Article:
The annual electric cooperative Youth Tour trip to Washington D.C. is many things for high school students.
It’s a week-long trip to a new destination, where students gain insight on the history of electric co-ops and the roles they play in rural communities across the country. It’s a chance to meet peers from different states and make friendships that may last a lifetime. It’s also an opportunity to speak with legislators and see the history of our country in the Nation’s Capitol.
For Brandon Busch, a senior at Prior Lake this fall, it was all of those things and more.
“It kind of changed my life going on this trip,” said Busch. “You’re just in awe of everything there and how beautiful it all is and what it means to the history of our country.”
MVEC sponsored Busch — son of Tony and Jennifer of Prior Lake — to attend the annual trip, where he joined 33 other Minnesota students and more than 1,400 high schoolers from around the U.S. to participate in the Electric Cooperative Youth Tour, held this year June 13-18 in our nation’s capital.
The Minnesota Rural Electric Association organized and led the Minnesota state delegation to Washington, where students learned firsthand about politics, community development and the cooperative business model. Students also met with members of Congress, including senators Klobuchar and Smith and representatives Craig, Phillips, Finstad and Stauber.
“It was really a new and cool experience to see how they (Minnesota legislators) interact in person,” said Busch. “It was great because it really seemed like they wanted to be there and were friendly and willing to talk to all of us.”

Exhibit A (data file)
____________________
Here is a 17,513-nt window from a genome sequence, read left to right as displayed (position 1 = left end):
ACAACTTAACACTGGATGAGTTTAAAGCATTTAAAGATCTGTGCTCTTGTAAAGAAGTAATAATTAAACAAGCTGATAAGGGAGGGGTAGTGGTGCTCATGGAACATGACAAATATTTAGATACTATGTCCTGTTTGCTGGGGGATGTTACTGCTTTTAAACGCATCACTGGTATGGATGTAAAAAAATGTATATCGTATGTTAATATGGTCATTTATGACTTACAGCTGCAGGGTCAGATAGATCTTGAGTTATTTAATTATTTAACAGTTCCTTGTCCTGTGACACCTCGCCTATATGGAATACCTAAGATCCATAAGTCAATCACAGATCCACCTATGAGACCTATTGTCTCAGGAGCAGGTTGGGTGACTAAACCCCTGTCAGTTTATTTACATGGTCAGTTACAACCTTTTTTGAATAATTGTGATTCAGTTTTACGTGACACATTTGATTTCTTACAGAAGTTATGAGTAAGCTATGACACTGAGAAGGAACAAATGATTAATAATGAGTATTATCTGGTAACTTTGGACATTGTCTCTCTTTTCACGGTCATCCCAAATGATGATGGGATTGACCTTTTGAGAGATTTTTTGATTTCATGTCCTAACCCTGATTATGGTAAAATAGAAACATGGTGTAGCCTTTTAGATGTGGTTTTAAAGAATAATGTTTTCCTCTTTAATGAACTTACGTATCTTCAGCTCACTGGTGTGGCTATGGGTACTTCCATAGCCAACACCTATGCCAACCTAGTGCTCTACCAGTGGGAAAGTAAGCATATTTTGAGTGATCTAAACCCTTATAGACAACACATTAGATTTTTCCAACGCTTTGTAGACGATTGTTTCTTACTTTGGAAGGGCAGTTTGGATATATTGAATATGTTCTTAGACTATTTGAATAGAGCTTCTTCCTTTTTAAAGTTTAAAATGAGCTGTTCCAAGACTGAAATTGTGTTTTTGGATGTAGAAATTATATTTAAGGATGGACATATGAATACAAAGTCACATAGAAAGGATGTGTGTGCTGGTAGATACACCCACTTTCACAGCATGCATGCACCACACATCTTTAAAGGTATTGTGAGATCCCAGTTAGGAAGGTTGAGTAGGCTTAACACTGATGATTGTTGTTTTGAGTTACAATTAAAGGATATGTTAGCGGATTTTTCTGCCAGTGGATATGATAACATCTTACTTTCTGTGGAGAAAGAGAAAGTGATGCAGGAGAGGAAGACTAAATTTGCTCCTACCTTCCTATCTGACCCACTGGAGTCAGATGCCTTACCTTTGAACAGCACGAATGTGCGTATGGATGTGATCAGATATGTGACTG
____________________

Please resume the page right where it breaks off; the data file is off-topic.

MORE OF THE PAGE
Among the sights in Washington D.C., the Minnesota group toured the Library of Congress, the Capitol building, Arlington Cemetery, the Smithsonian and more.
MVEC member service rep Mary Kaye Keohen was selected by MREA to attend the trip as a chaperone, the first time MVEC staff have attended the event.
“It was really exciting seeing kids so interested on the trip,” said Keohen. “You’re watching the kids find out different career paths that might interest them and that was really fun.”
The National Rural Electric Cooperative Association (NRECA) has hosted Youth Tour students in D.C. since 1964. More than 58,000 students have attended this educational and fun trip, which is a joint effort between the NRECA and electric cooperative statewide associations from across the country. In addition to taking in the sights and sounds of Washington D.C., all state groups convened for Rural Electric Youth Day to learn from public figures and inspirational speakers.
“I think we really take electricity for granted,” Busch said of living in a co-op service area. “I’ve never lived in a place where you don’t have electricity or have to travel somewhere for internet so I was never really forced to think about it too much. So I really enjoyed learning about the history of electric co-ops and hearing about what they do for rural communities.”